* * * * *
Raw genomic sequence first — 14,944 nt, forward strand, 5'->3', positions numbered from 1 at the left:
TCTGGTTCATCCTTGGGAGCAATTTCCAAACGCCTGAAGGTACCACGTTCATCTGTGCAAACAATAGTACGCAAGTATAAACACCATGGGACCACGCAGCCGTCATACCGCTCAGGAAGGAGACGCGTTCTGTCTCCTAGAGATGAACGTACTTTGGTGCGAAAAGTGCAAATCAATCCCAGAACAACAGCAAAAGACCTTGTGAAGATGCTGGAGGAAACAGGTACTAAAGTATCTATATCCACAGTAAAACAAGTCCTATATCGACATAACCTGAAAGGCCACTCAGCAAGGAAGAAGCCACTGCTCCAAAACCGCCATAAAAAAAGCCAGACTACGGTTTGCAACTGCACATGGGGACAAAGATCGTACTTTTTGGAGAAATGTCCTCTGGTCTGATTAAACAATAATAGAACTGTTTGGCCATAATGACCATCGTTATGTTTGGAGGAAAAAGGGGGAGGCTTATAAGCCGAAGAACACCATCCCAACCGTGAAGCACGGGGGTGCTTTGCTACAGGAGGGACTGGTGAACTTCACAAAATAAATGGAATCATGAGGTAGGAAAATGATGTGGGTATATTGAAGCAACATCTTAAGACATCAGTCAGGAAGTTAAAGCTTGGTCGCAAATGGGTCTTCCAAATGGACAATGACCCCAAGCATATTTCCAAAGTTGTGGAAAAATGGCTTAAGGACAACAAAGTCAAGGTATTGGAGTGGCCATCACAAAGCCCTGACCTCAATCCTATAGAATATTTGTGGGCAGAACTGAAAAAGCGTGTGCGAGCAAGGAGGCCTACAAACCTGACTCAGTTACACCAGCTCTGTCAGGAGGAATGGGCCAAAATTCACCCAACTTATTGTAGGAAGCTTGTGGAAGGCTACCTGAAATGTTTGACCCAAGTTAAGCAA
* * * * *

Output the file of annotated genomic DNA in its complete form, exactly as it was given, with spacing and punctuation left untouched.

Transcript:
Raw genomic sequence first — 14,944 nt, forward strand, 5'->3', positions numbered from 1 at the left:
TCTGGTTCATCCTTGGGAGCAATTTCCAAACGCCTGAAGGTACCACGTTCATCTGTGCAAACAATAGTACGCAAGTATAAACACCATGGGACCACGCAGCCGTCATACCGCTCAGGAAGGAGACGCGTTCTGTCTCCTAGAGATGAACGTACTTTGGTGCGAAAAGTGCAAATCAATCCCAGAACAACAGCAAAAGACCTTGTGAAGATGCTGGAGGAAACAGGTACTAAAGTATCTATATCCACAGTAAAACAAGTCCTATATCGACATAACCTGAAAGGCCACTCAGCAAGGAAGAAGCCACTGCTCCAAAACCGCCATAAAAAAAGCCAGACTACGGTTTGCAACTGCACATGGGGACAAAGATCGTACTTTTTGGAGAAATGTCCTCTGGTCTGATTAAACAATAATAGAACTGTTTGGCCATAATGACCATCGTTATGTTTGGAGGAAAAAGGGGGAGGCTTATAAGCCGAAGAACACCATCCCAACCGTGAAGCACGGGGGTGCTTTGCTACAGGAGGGACTGGTGAACTTCACAAAATAAATGGAATCATGAGGTAGGAAAATGATGTGGGTATATTGAAGCAACATCTTAAGACATCAGTCAGGAAGTTAAAGCTTGGTCGCAAATGGGTCTTCCAAATGGACAATGACCCCAAGCATATTTCCAAAGTTGTGGAAAAATGGCTTAAGGACAACAAAGTCAAGGTATTGGAGTGGCCATCACAAAGCCCTGACCTCAATCCTATAGAATATTTGTGGGCAGAACTGAAAAAGCGTGTGCGAGCAAGGAGGCCTACAAACCTGACTCAGTTACACCAGCTCTGTCAGGAGGAATGGGCCAAAATTCACCCAACTTATTGTAGGAAGCTTGTGGAAGGCTACCTGAAATGTTTGACCCAAGTTAAGCAA